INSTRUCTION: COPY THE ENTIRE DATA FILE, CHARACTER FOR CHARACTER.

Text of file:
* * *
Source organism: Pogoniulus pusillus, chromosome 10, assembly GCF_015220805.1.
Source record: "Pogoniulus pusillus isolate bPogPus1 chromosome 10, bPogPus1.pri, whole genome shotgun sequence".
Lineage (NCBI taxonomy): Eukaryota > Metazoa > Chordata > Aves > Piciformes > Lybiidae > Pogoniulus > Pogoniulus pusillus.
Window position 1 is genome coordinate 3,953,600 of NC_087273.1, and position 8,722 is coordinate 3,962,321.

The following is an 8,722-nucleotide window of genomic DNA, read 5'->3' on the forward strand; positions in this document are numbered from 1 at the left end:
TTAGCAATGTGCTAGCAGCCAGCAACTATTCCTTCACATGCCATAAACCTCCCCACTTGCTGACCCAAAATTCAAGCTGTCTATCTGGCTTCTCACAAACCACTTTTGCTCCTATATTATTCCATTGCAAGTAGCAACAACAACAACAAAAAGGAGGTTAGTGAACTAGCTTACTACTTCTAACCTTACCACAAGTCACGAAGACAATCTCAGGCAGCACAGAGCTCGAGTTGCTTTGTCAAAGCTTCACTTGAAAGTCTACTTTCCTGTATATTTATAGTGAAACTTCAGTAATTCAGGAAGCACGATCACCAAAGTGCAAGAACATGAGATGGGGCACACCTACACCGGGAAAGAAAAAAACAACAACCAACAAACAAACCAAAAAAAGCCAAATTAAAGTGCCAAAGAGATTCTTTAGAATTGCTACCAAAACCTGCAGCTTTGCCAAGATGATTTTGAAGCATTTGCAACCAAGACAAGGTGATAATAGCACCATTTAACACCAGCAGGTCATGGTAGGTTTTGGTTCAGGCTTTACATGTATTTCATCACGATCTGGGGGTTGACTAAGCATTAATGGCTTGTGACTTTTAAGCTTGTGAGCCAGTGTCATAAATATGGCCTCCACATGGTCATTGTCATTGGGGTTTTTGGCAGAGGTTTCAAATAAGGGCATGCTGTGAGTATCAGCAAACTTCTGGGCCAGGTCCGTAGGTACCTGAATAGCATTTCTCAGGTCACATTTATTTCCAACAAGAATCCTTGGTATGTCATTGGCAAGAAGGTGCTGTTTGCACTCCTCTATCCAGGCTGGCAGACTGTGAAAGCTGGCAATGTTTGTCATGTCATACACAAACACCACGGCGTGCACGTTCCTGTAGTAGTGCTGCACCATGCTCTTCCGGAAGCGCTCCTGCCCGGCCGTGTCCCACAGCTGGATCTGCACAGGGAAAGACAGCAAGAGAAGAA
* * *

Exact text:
Source organism: Pogoniulus pusillus, chromosome 10, assembly GCF_015220805.1.
Source record: "Pogoniulus pusillus isolate bPogPus1 chromosome 10, bPogPus1.pri, whole genome shotgun sequence".
Lineage (NCBI taxonomy): Eukaryota > Metazoa > Chordata > Aves > Piciformes > Lybiidae > Pogoniulus > Pogoniulus pusillus.
Window position 1 is genome coordinate 3,953,600 of NC_087273.1, and position 8,722 is coordinate 3,962,321.

The following is an 8,722-nucleotide window of genomic DNA, read 5'->3' on the forward strand; positions in this document are numbered from 1 at the left end:
TTAGCAATGTGCTAGCAGCCAGCAACTATTCCTTCACATGCCATAAACCTCCCCACTTGCTGACCCAAAATTCAAGCTGTCTATCTGGCTTCTCACAAACCACTTTTGCTCCTATATTATTCCATTGCAAGTAGCAACAACAACAACAAAAAGGAGGTTAGTGAACTAGCTTACTACTTCTAACCTTACCACAAGTCACGAAGACAATCTCAGGCAGCACAGAGCTCGAGTTGCTTTGTCAAAGCTTCACTTGAAAGTCTACTTTCCTGTATATTTATAGTGAAACTTCAGTAATTCAGGAAGCACGATCACCAAAGTGCAAGAACATGAGATGGGGCACACCTACACCGGGAAAGAAAAAAACAACAACCAACAAACAAACCAAAAAAAGCCAAATTAAAGTGCCAAAGAGATTCTTTAGAATTGCTACCAAAACCTGCAGCTTTGCCAAGATGATTTTGAAGCATTTGCAACCAAGACAAGGTGATAATAGCACCATTTAACACCAGCAGGTCATGGTAGGTTTTGGTTCAGGCTTTACATGTATTTCATCACGATCTGGGGGTTGACTAAGCATTAATGGCTTGTGACTTTTAAGCTTGTGAGCCAGTGTCATAAATATGGCCTCCACATGGTCATTGTCATTGGGGTTTTTGGCAGAGGTTTCAAATAAGGGCATGCTGTGAGTATCAGCAAACTTCTGGGCCAGGTCCGTAGGTACCTGAATAGCATTTCTCAGGTCACATTTATTTCCAACAAGAATCCTTGGTATGTCATTGGCAAGAAGGTGCTGTTTGCACTCCTCTATCCAGGCTGGCAGACTGTGAAAGCTGGCAATGTTTGTCATGTCATACACAAACACCACGGCGTGCACGTTCCTGTAGTAGTGCTGCACCATGCTCTTCCGGAAGCGCTCCTGCCCGGCCGTGTCCCACAGCTGGATCTGCACAGGGAAAGACAGCAAGAGAAGAA